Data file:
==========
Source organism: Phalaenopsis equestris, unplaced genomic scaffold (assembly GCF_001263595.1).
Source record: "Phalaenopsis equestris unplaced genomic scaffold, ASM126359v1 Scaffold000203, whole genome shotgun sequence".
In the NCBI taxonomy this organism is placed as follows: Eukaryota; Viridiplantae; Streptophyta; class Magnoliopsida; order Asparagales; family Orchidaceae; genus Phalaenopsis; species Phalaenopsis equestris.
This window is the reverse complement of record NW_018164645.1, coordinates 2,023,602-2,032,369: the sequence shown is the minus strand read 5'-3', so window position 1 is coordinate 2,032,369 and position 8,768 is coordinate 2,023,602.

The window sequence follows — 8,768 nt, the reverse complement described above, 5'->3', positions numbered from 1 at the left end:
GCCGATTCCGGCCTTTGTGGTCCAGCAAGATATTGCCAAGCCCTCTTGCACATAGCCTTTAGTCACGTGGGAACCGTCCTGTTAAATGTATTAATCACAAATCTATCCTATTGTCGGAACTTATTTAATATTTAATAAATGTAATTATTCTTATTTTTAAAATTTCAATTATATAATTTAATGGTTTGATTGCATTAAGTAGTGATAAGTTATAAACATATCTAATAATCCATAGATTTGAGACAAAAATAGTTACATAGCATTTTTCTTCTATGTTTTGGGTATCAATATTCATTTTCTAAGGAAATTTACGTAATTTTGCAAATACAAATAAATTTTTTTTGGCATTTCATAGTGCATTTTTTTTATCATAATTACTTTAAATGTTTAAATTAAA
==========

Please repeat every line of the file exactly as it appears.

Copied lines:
Source organism: Phalaenopsis equestris, unplaced genomic scaffold (assembly GCF_001263595.1).
Source record: "Phalaenopsis equestris unplaced genomic scaffold, ASM126359v1 Scaffold000203, whole genome shotgun sequence".
In the NCBI taxonomy this organism is placed as follows: Eukaryota; Viridiplantae; Streptophyta; class Magnoliopsida; order Asparagales; family Orchidaceae; genus Phalaenopsis; species Phalaenopsis equestris.
This window is the reverse complement of record NW_018164645.1, coordinates 2,023,602-2,032,369: the sequence shown is the minus strand read 5'-3', so window position 1 is coordinate 2,032,369 and position 8,768 is coordinate 2,023,602.

The window sequence follows — 8,768 nt, the reverse complement described above, 5'->3', positions numbered from 1 at the left end:
GCCGATTCCGGCCTTTGTGGTCCAGCAAGATATTGCCAAGCCCTCTTGCACATAGCCTTTAGTCACGTGGGAACCGTCCTGTTAAATGTATTAATCACAAATCTATCCTATTGTCGGAACTTATTTAATATTTAATAAATGTAATTATTCTTATTTTTAAAATTTCAATTATATAATTTAATGGTTTGATTGCATTAAGTAGTGATAAGTTATAAACATATCTAATAATCCATAGATTTGAGACAAAAATAGTTACATAGCATTTTTCTTCTATGTTTTGGGTATCAATATTCATTTTCTAAGGAAATTTACGTAATTTTGCAAATACAAATAAATTTTTTTTGGCATTTCATAGTGCATTTTTTTTATCATAATTACTTTAAATGTTTAAATTAAA